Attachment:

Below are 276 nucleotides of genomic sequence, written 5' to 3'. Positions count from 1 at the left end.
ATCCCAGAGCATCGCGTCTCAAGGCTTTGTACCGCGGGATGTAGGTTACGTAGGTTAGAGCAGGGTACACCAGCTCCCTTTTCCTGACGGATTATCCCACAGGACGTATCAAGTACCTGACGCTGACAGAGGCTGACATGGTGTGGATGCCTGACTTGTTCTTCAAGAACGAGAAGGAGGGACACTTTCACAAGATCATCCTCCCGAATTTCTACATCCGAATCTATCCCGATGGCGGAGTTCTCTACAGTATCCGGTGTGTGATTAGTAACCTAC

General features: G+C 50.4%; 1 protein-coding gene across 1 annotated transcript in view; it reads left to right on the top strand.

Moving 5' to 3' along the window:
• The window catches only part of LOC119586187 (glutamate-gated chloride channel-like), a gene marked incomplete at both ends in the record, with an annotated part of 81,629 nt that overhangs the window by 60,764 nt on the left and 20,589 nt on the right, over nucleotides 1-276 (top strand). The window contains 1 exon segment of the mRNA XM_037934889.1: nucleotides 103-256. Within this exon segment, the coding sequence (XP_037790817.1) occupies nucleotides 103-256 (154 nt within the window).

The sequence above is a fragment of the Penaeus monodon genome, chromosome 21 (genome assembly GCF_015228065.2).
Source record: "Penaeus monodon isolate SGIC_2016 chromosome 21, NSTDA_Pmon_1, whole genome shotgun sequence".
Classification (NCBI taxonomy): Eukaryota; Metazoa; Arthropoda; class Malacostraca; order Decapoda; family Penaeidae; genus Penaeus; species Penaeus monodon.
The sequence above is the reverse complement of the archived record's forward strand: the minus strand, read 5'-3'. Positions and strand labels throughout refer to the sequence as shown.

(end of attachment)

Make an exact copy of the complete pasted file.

Below are 276 nucleotides of genomic sequence, written 5' to 3'. Positions count from 1 at the left end.
ATCCCAGAGCATCGCGTCTCAAGGCTTTGTACCGCGGGATGTAGGTTACGTAGGTTAGAGCAGGGTACACCAGCTCCCTTTTCCTGACGGATTATCCCACAGGACGTATCAAGTACCTGACGCTGACAGAGGCTGACATGGTGTGGATGCCTGACTTGTTCTTCAAGAACGAGAAGGAGGGACACTTTCACAAGATCATCCTCCCGAATTTCTACATCCGAATCTATCCCGATGGCGGAGTTCTCTACAGTATCCGGTGTGTGATTAGTAACCTAC

General features: G+C 50.4%; 1 protein-coding gene across 1 annotated transcript in view; it reads left to right on the top strand.

Moving 5' to 3' along the window:
• The window catches only part of LOC119586187 (glutamate-gated chloride channel-like), a gene marked incomplete at both ends in the record, with an annotated part of 81,629 nt that overhangs the window by 60,764 nt on the left and 20,589 nt on the right, over nucleotides 1-276 (top strand). The window contains 1 exon segment of the mRNA XM_037934889.1: nucleotides 103-256. Within this exon segment, the coding sequence (XP_037790817.1) occupies nucleotides 103-256 (154 nt within the window).

The sequence above is a fragment of the Penaeus monodon genome, chromosome 21 (genome assembly GCF_015228065.2).
Source record: "Penaeus monodon isolate SGIC_2016 chromosome 21, NSTDA_Pmon_1, whole genome shotgun sequence".
Classification (NCBI taxonomy): Eukaryota; Metazoa; Arthropoda; class Malacostraca; order Decapoda; family Penaeidae; genus Penaeus; species Penaeus monodon.
The sequence above is the reverse complement of the archived record's forward strand: the minus strand, read 5'-3'. Positions and strand labels throughout refer to the sequence as shown.